Human myoglobin recognition of oxygen: Dynamics of the energy landscape
Femtosecond to nanosecond dynamics of O2 rebinding to human WT myoglobin and its mutants, V68F and I107F, have been studied by using transient absorption. The results are compared with NO rebinding. Even though the immediate environment around the heme binding site is changed by the mutations, the picosecond geminate rebinding of oxygen is at most minimally affected. On the other hand, the V68F (E11) mutation causes drastic differences in rebinding on the nanosecond time scale, whereas the effect of the I107F (G8) mutation remains relatively small within our 10-ns time window. Unlike traditional homogeneous kinetics and molecular dynamics collisional simulations, we propose a "bifurcation model" for populations of directed and undirected dynamics on the ultrafast time scale, reflecting the distribution of initial protein conformations. The major mutation effect occurs on the time scale on which global protein conformational change is possible, consistent with transitions between the conformations of directed and undirected population playing a role in the O2 binding. We discuss the relevance of these findings to the bimolecular function of the protein.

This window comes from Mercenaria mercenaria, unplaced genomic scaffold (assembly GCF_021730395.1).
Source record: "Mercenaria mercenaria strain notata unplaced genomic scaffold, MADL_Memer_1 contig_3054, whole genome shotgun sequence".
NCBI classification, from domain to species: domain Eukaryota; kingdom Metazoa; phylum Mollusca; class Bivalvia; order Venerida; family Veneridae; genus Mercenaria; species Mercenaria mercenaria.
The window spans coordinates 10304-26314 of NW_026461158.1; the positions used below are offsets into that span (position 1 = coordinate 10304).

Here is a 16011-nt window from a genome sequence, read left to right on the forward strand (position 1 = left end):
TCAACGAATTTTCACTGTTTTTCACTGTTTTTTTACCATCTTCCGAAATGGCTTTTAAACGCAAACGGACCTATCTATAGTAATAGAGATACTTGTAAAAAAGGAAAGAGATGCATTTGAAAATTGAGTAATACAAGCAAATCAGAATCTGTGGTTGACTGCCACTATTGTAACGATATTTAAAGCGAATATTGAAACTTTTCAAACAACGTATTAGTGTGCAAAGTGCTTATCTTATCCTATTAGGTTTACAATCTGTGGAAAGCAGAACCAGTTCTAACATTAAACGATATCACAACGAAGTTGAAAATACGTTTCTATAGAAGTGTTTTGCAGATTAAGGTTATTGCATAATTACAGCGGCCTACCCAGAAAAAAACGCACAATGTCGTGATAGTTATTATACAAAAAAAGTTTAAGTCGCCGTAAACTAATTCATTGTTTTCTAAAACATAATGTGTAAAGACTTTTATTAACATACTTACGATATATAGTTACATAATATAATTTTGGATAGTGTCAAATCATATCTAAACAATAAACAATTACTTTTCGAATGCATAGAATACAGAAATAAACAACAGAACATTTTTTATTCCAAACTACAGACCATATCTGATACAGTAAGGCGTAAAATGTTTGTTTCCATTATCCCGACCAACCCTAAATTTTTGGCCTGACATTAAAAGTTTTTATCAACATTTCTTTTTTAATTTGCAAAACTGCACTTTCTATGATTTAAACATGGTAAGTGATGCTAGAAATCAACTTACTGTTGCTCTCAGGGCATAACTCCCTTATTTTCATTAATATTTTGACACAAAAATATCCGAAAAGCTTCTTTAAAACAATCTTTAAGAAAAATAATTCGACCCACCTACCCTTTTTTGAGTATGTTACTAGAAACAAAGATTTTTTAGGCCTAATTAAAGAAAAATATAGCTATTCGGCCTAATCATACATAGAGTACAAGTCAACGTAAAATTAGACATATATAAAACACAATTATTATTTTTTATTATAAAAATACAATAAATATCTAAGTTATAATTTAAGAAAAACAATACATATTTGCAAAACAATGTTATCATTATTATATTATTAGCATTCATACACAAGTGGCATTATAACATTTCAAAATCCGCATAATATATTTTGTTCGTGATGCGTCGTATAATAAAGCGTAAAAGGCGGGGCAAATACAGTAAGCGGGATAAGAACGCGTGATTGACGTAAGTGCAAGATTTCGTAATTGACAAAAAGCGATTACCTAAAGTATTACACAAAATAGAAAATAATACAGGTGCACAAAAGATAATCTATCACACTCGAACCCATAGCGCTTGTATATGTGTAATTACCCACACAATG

Additional Information© 2004 National Academy of Sciences. Contributed by Ahmed H. Zewail, November 15, 2004. We acknowledge the contribution of Dr. Qing-Bin Lu (California Institute of Technology) in developing the experimental apparatus used for the measurements reported here. This work was supported by the National Science Foundation.
Published - WANpnas04.pdf